See the Run4It website for details of where the shops are.

GTC athlete of the month: David Hepburn

David Hepburn joined the club around 18 months ago as a way to improve his 10k PB. Since then he has found a passion for duathlons and recently competed in the Pontevedra ITU Age Group Sprint Duathlon World Championships.

David joins GTC

It was after a change of job in 2016 that David, a mechanical engineer within the wind renewables industry, found himself working away from home a lot. Spending a lot of time in hotels, he decided that running would be his best way to break the monotony this style of life.

He then entered the Glasgow 10k in 2017 and ran it in an impressive time of 40.41. David said: “My time was much better than I was expecting. After that I wanted to join a club to get some advice and coaching to achieve a sub 40-minute 10K and, being a cyclist already, GTC seemed the perfect choice.”

He added:“When I joined the club I used to just cycle and run as a way to keep fit and to enjoy the outdoors but since I’ve started racing I am really enjoying the competitive aspect of it all.”

Sport at school and uni

David’s sporting background includes playing football to what he calls a “reasonable level” at school. He said: “I played with Hamilton Accies and the Glasgow Schools team.

“Then, at university, I started mountain biking after being inspired by the first Danny MacAskill video. Although, it didn’t take me long to realise I was much better at going up hills than fast down, so decided to give road cycling a go.

“I also did a bit of running for general fitness and completed a few 10k adventure races but gave that up due to a knee injury.”

Hooked on duathlon

David, who competes in the senior (25 to 29) age category, is yet to do a triathlon although he is a keen duathlete.

He said: “I guess it’s a bit embarrassing that I’ve still not actually done a triathlon, however my first multisport event was the Peebles Duathlon in September 2018. That gave me a bug for duathlons and I have done about eight since then.

“I would never have imagined when I joined GTC that I would be possible to compete at world age group level but I did. The Pontevedra ITU Age Group Sprint Duathlon World Championships was an incredible experience.”

David was 17th in his age group.

Bike love

David also has a bit of an addiction for bikes. He said: “I own six bikes and on a sunny summer’s day there is nothing to beat a few hours on the bike. However, when the winter comes my running mileage definitely increases.”

Running and swimming

Having joined GTC to improve his running time, David also decided to give swimming a go.

He said: “I could barely swim a length of the pool at the start. However, a after a year of regularly attending the Sunday Western Bath sessions, thanks to Duggie Mac’s patience, I’ve learnt how to breathe and stop fighting the water. I just need to sort out my endurance and pace now…

“However, I would say that my biggest improvement has probably been my running. I have taken more than two minutes off my 5k time in the last year and that shows the benefits of the club Monday and Thursday night running sessions.”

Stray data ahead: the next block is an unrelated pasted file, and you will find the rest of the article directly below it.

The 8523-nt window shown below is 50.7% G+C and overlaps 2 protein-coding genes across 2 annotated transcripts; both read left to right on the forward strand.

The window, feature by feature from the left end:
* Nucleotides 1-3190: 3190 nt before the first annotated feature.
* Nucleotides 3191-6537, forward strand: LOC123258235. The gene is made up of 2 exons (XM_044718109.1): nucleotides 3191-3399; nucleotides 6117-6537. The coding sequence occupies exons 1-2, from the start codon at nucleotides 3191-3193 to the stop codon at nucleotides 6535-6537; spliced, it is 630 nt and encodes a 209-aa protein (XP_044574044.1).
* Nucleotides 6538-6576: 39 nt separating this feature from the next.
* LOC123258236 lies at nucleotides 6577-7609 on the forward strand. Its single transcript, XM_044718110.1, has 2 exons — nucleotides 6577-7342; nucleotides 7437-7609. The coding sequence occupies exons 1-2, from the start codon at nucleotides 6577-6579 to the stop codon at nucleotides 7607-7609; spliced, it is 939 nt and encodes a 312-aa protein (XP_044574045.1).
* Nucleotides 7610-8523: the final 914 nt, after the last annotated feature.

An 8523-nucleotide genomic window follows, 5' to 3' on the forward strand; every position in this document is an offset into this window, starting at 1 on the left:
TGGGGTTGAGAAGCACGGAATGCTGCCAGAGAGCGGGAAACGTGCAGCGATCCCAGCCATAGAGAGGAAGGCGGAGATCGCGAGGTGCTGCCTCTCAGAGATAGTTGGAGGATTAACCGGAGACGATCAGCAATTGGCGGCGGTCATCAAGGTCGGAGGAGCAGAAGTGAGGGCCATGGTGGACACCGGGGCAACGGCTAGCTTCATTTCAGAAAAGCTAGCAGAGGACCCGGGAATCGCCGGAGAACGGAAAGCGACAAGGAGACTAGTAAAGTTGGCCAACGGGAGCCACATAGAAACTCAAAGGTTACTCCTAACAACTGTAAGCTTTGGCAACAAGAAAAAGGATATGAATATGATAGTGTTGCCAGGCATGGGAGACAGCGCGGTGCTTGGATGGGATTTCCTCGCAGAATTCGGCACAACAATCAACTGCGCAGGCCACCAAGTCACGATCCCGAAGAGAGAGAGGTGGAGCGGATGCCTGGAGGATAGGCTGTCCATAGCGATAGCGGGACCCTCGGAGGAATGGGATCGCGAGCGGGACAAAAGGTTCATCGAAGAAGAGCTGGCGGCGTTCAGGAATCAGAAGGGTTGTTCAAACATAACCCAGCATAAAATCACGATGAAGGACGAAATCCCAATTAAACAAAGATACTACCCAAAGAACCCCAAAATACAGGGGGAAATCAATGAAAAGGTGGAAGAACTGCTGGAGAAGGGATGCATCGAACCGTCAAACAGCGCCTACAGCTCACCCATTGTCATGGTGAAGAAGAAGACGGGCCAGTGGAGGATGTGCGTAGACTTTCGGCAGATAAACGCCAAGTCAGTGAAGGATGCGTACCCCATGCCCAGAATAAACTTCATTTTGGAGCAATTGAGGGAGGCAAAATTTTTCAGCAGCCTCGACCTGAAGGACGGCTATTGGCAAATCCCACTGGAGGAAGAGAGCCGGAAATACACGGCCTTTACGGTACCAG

David’s goals

David has a few goals in multi-sport. He said: “I would like to improve my swimming and do some open water swims and triathlons. I also hope to qualify for the 2020 ITU or ETU sprint duathlon.

“Maybe one day I will also complete an Ironman. It seems to be the ultimate challenge to do.”

A few tips

Go to the GTC sessions – I’ve seen such an improvement in both my running and swimming because of that.

Learn to understand pacing – This is the best way to achieve PBs and to a horrible final stage of a race.

Sign up to an event – This has kept me a lot more motivated for training over winter, so I would recommend that people enter a race if they are struggling for some training inspiration.

Arlene wins silver at aquathlon world champs

GTC athlete Arlene Lewis was delighted to take the silver medal in the 2019 Pontevedra World Age Group Aquathlon Championships (F45-49) earlier this month.

If you were not aware, to qualify for the ITU Aquathlon World Championships, applicants had to supply evidence of their best aquathlon or triathlon performance at an event achieved between July 2017 and the final registration deadline of 21st December 2018.

If an age group becomes oversubscribed with eligible athletes then results achieved in the previous 12 months will supersede older results.

To be eligible for a qualifying place all athletes will be required to have completed their nominated race within 115% of the winner of their age group, although this does not guarantee you a place.

With world and European triathlon championships, there are qualifying races for each country.

The 2019 Pontevedra World Age Group Aquathlon Championships comprised a 1km swim and a 5km run.

Arlene with her dad and husband.

Arlene’s world aquathlon report

My first experience representing GB at Aquathlon was Ibiza 2018. I had raced age group triathlon for GB and I thought aquathlon could be fun – and a lot easier without the bike.

To be considered for qualification at the Pontevedra aquathlon, I submitted my Ibiza race time and my race at The Bikeless Beastie. I then received that fabulous email saying I was in.

My dad was in right from the start, with my husband needing some gentle coaxing to take time off for a wee trip to Spain. And from then it was a case of focusing on the hard work.

Pre-race nerves

In the lead up to the race I was super tense. I made numerous visits to Achilles Heel for massage and I was constantly bonding with my foam roller.

The day before the race we went to the Expo. I was struggling to let myself enjoy the experience and I was keen to get to the swim familiarisation, which I usually see as an excuse to get more open water swimming in.